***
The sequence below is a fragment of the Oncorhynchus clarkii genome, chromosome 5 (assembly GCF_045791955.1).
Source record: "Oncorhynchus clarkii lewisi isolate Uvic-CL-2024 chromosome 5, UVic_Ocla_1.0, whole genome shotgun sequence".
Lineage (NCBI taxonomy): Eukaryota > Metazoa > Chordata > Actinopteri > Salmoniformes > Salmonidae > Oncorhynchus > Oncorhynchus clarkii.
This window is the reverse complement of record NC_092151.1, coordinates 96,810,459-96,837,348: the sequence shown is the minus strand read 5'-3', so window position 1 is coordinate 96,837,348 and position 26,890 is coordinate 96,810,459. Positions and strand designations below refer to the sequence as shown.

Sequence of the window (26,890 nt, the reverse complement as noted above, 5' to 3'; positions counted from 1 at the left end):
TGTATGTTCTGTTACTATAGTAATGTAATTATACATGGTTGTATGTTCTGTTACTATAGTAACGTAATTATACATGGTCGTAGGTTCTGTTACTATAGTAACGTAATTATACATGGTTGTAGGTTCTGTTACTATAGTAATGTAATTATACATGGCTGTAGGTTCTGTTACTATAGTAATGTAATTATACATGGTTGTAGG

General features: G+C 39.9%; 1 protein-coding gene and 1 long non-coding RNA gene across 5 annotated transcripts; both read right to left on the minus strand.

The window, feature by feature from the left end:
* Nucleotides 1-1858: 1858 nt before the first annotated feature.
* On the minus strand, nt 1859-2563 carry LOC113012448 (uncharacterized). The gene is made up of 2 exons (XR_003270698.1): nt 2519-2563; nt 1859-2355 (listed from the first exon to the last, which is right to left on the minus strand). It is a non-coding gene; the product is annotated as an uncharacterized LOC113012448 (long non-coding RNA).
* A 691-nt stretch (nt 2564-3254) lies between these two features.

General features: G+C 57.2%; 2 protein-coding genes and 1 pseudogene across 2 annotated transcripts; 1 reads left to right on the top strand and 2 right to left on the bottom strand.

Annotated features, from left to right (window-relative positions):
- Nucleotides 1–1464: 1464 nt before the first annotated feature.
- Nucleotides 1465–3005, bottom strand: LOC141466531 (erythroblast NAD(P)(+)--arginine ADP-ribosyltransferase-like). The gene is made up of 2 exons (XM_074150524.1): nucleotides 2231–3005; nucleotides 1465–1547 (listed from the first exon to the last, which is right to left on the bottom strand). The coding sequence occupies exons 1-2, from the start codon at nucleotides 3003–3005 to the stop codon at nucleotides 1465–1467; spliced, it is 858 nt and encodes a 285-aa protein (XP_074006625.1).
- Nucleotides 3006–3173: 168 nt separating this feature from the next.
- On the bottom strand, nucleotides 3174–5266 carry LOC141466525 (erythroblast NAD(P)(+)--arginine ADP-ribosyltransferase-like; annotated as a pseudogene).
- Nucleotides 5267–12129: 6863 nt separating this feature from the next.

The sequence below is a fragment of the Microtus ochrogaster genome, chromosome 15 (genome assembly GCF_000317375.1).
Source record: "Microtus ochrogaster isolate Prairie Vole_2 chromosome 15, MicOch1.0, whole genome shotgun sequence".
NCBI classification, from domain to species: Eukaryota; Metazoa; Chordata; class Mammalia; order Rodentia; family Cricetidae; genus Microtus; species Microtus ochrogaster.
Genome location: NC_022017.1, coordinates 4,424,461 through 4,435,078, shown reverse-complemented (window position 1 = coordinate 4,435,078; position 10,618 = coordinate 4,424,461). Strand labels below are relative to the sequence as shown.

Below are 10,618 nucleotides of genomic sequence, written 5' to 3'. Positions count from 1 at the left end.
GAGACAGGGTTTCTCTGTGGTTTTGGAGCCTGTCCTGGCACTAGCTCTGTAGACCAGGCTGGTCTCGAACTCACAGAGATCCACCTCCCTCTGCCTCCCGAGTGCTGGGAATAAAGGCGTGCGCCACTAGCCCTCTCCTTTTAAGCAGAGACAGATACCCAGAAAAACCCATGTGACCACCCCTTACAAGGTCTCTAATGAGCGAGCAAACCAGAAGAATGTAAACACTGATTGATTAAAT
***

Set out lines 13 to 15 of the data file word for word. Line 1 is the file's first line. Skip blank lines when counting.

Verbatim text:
Annotated features, from left to right (window-relative positions):
- Nucleotides 1–1464: 1464 nt before the first annotated feature.
- Nucleotides 1465–3005, bottom strand: LOC141466531 (erythroblast NAD(P)(+)--arginine ADP-ribosyltransferase-like). The gene is made up of 2 exons (XM_074150524.1): nucleotides 2231–3005; nucleotides 1465–1547 (listed from the first exon to the last, which is right to left on the bottom strand). The coding sequence occupies exons 1-2, from the start codon at nucleotides 3003–3005 to the stop codon at nucleotides 1465–1467; spliced, it is 858 nt and encodes a 285-aa protein (XP_074006625.1).